• Oppose We actually do not want every new user to get an automated welcome message. That is very impersonal, we also only like users that have shown they have made some edits to actually get welcome messages so this would be counter to community consensus. -DJSasso (talk) 13:17, 16 November 2015 (UTC)

Comments

Install Extension:WikiLove here on Simple Wikipedia

Hi! Dear community, Please install WikiLove extension here on Simple Wikipedia. It will very helpful to send barnstars, offering food, kittens, Ice-creams etc. to the talk pages of user which creates friendly love, co-operation among the users. WikiLove extension message group translations has already finished. See here (translatewiki.net) I would like to please all user to give their support or oppose for the proposal. Thanks for your concern. Regards, Tulsi Bhagat (Talk) 11:26, 15 November 2015 (UTC)

Support

Oppose

  • Oppose -- This, instead of writing articles? Pointless. 94.12.84.151 (talk) 11:46, 15 November 2015 (UTC)
  • Oppose. We've discussed this before, more than once. This would be another nonessential item that would have to be maintained. We can give barnstars and other things already without this extension. --Auntof6 (talk) 17:36, 15 November 2015 (UTC)
  • Oppose I haven't seen very many barnstars and awards given out, and as Auntof6 mentioned, we can send them without the wikilove extension. eurodyne (talk) 18:05, 15 November 2015 (UTC)
  • Oppose - Ugh...I disliked this idea since I first saw it on the English Wikipedia. Who needs pretend kittens? J991 18:19, 15 November 2015 (UTC)
  • Oppose. It's just not needed. User:Rus793 (talk) 00:52, 16 November 2015 (UTC)
  • Oppose For the same reasons that can be found in previous discussions. Just an unnecessary feature. If you want to thank someone just go to their talk page and thank them. -DJSasso (talk) 13:16, 16 November 2015 (UTC)

Comments

Simple words not so simple

While trying to find a definitive list of words considered simple I found multiple overlapping lists that include obvious omissions and also include words that seem dated, at best. I am referring to the original list of 850 or so basic English words plus the various extensions and addendums, as listed here. This page is referenced on the main landing page, and does not explain how basic English is different from simple English. I am proposing that a master list of simple English words be compiled and published as an official guideline. This would not be a single-source list (that cannot or should not be changed), but rather a consensus-based list of words that are appropriate for this project, that can be amended or extended in the future, and that do not need additional explanation when used. This would include the original list or lists of words plus common forms of those words (such as plurals of singular nouns, different verb forms, etc.). Such a list would not be an article, subject to the usual rules for citing sources, but once complete, those who propose that specific words be added should be prepared to justify the addition with something beyond their own belief that the word is simple. Finally, the list should be just that: a list. There should not be any explanatory comments, alphabetical section headers, etc. The idea is to make a list that can be copied and pasted and not need additional formatting or cleanup to be used for other purposes. Etamni | ✉   02:46, 16 November 2015 (UTC)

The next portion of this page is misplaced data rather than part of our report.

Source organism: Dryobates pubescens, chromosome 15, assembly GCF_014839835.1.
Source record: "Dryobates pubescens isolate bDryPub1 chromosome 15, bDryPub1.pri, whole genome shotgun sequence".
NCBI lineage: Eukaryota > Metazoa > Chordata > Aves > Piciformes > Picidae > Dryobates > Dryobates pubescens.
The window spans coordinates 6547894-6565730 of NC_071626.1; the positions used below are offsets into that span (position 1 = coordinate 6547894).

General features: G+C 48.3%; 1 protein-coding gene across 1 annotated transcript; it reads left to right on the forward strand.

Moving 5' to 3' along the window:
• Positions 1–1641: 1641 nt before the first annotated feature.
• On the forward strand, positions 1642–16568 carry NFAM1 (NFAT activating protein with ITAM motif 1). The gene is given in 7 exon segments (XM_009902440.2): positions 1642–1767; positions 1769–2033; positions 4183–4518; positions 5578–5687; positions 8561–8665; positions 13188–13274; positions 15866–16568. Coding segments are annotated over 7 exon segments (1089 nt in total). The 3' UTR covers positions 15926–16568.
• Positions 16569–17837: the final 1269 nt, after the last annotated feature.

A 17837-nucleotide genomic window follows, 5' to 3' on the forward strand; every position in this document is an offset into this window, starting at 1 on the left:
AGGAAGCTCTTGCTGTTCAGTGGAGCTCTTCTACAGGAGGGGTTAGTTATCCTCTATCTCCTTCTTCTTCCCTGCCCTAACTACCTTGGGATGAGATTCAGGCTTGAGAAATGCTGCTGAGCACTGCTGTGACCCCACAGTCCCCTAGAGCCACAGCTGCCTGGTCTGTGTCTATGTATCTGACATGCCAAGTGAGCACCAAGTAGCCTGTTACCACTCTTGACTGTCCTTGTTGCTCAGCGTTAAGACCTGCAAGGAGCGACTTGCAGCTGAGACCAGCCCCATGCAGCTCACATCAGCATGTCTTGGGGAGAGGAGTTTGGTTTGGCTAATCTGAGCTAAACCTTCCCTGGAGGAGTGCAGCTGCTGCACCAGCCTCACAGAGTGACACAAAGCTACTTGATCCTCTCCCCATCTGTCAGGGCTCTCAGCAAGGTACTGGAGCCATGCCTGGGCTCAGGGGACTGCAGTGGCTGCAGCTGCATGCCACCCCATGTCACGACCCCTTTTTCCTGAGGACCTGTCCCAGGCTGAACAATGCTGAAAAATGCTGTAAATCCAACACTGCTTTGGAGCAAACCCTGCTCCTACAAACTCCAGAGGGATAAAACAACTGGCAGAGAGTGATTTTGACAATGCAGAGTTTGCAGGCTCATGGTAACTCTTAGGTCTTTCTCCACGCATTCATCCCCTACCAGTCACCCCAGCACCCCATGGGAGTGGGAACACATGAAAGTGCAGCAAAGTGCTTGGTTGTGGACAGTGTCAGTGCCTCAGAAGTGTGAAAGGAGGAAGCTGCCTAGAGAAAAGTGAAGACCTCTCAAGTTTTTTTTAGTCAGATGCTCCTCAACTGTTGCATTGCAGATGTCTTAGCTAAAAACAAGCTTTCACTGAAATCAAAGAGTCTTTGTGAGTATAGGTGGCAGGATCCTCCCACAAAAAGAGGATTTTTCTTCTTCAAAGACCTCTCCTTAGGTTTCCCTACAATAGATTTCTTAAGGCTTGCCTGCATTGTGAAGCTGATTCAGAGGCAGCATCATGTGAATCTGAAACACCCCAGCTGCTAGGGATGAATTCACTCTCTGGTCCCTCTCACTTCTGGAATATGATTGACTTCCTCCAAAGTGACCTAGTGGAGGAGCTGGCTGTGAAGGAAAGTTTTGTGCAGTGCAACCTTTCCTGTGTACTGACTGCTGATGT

I don't think it's possible to make a definitive list of simple words (just as it's not possible to make a list of all words that are too complex). English has hundreds of thousands of words, and to be definitive, we'd have to evaluate all of them. We use the lists you refer to as a starting point because they're established lists, but not everyone sticks to them. It's also reasonable to include the plurals, etc. that you mention (I don't know why they weren't included in the first place, unless it was to limit the size of the list).
Determining what words are simple is tricky. Many English words have multiple meanings, and some of the meanings are simple and others are not. That's why less-ambiguous words are preferred, like difficult instead of hard when you mean the opposite of easy. Another example is tail: it's simple when it means part of an animal, but not when it means sexual intercourse or a person who is following someone. You can't explain that in a plain list: you have to look at context. (Of course, that's a limitation of the existing lists, too.)